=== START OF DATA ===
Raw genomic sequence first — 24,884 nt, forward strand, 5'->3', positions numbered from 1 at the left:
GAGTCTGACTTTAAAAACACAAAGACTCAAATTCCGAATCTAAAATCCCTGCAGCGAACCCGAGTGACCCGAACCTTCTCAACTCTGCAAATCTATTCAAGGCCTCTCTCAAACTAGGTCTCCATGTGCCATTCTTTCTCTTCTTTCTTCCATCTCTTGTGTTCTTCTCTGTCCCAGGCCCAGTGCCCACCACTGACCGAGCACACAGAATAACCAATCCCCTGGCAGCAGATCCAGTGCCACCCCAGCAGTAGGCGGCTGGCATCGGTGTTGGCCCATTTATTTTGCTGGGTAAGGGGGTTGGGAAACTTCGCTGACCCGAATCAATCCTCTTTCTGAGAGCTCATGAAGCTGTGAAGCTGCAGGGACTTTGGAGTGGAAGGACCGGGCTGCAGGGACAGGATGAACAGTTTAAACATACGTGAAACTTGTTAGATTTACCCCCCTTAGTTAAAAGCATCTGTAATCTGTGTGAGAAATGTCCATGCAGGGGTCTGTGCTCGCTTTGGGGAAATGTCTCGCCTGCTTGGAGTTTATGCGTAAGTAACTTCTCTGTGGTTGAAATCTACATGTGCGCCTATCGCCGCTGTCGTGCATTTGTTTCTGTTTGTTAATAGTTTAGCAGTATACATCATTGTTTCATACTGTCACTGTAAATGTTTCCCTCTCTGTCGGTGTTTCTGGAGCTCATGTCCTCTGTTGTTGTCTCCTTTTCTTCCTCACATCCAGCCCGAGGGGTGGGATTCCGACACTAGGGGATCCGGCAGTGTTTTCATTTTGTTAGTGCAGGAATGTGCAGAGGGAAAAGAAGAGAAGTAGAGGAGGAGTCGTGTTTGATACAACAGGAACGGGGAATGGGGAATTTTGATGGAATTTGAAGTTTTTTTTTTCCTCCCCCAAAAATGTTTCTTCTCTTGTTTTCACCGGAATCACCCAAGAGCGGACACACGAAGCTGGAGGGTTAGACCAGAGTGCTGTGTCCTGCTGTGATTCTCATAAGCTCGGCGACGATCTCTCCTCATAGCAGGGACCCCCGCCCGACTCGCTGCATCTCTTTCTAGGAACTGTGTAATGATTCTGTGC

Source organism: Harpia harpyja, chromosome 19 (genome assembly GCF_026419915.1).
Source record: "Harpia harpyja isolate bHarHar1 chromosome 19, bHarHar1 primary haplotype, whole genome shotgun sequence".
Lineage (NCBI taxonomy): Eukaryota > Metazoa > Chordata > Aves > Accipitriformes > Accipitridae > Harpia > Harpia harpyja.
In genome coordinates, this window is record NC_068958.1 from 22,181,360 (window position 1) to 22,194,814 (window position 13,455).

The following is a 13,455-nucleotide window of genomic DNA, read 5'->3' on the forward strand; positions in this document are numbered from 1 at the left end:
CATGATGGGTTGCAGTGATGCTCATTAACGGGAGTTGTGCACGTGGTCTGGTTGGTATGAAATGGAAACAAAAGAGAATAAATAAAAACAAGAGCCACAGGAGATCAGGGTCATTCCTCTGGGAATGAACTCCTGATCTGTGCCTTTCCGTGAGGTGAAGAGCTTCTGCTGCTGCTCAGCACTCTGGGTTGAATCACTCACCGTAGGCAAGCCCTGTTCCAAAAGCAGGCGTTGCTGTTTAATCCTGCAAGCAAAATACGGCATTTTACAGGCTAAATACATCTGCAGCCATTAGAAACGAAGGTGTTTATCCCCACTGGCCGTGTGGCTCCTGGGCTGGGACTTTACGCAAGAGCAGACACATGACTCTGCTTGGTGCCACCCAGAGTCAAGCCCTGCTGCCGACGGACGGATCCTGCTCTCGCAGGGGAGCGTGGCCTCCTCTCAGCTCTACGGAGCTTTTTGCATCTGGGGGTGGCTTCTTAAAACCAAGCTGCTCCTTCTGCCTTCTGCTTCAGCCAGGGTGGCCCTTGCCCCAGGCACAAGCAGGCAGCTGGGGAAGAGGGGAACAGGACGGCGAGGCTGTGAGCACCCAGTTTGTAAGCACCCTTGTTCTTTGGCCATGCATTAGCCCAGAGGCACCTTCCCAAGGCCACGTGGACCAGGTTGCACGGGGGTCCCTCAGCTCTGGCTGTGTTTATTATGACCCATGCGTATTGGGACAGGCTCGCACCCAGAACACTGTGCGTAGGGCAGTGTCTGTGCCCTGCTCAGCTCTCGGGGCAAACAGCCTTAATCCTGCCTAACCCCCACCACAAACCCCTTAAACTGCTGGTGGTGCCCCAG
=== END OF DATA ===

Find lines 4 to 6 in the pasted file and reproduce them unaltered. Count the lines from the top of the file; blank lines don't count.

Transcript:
Source record: "Harpia harpyja isolate bHarHar1 chromosome 19, bHarHar1 primary haplotype, whole genome shotgun sequence".
Lineage (NCBI taxonomy): Eukaryota > Metazoa > Chordata > Aves > Accipitriformes > Accipitridae > Harpia > Harpia harpyja.
In genome coordinates, this window is record NC_068958.1 from 22,181,360 (window position 1) to 22,194,814 (window position 13,455).